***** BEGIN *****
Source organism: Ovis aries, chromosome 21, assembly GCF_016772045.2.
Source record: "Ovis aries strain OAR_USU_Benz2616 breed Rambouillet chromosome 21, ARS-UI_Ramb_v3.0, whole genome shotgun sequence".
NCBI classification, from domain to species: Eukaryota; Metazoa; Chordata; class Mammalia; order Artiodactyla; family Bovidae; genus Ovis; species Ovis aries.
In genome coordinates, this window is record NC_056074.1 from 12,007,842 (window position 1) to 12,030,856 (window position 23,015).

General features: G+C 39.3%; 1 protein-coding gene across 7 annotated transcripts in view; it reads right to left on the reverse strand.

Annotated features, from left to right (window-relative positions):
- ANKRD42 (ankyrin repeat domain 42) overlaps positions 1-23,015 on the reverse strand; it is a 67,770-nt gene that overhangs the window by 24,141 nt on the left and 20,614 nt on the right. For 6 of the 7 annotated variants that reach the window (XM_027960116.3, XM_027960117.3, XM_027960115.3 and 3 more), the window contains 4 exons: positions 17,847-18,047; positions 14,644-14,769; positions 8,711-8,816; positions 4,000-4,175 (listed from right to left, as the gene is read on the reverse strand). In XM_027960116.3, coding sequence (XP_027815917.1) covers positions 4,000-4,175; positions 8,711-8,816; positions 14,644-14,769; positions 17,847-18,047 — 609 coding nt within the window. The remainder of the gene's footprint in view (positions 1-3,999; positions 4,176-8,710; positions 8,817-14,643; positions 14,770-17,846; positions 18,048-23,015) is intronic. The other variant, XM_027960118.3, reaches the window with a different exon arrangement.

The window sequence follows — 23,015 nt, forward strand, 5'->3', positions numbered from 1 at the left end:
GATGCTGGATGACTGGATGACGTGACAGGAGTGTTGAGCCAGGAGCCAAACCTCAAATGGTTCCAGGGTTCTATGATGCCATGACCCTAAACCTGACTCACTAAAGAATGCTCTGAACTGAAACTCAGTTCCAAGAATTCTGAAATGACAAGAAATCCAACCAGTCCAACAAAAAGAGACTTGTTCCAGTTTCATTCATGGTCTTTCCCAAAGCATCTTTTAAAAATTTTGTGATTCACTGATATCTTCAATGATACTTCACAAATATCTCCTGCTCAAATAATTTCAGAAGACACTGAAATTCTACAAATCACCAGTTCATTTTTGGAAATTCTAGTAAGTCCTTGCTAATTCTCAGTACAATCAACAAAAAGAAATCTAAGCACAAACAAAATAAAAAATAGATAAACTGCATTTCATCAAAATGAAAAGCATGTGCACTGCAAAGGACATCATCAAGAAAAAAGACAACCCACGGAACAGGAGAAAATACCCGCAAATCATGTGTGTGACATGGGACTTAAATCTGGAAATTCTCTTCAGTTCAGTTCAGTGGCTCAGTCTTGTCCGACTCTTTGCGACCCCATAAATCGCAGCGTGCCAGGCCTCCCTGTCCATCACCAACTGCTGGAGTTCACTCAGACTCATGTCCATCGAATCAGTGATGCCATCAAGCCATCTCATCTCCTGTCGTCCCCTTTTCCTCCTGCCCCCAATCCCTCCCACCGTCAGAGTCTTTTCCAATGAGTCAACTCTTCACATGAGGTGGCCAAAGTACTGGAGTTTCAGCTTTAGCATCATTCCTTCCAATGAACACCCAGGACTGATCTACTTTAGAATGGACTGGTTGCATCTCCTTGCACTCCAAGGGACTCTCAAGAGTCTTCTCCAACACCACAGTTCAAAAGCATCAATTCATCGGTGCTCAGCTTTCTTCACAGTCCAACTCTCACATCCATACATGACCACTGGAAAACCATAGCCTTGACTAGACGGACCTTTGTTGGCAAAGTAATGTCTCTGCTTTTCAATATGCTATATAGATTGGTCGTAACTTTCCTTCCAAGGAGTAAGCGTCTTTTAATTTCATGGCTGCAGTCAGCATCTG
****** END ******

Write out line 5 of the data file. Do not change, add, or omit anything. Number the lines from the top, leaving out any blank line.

General features: G+C 39.3%; 1 protein-coding gene across 7 annotated transcripts in view; it reads right to left on the reverse strand.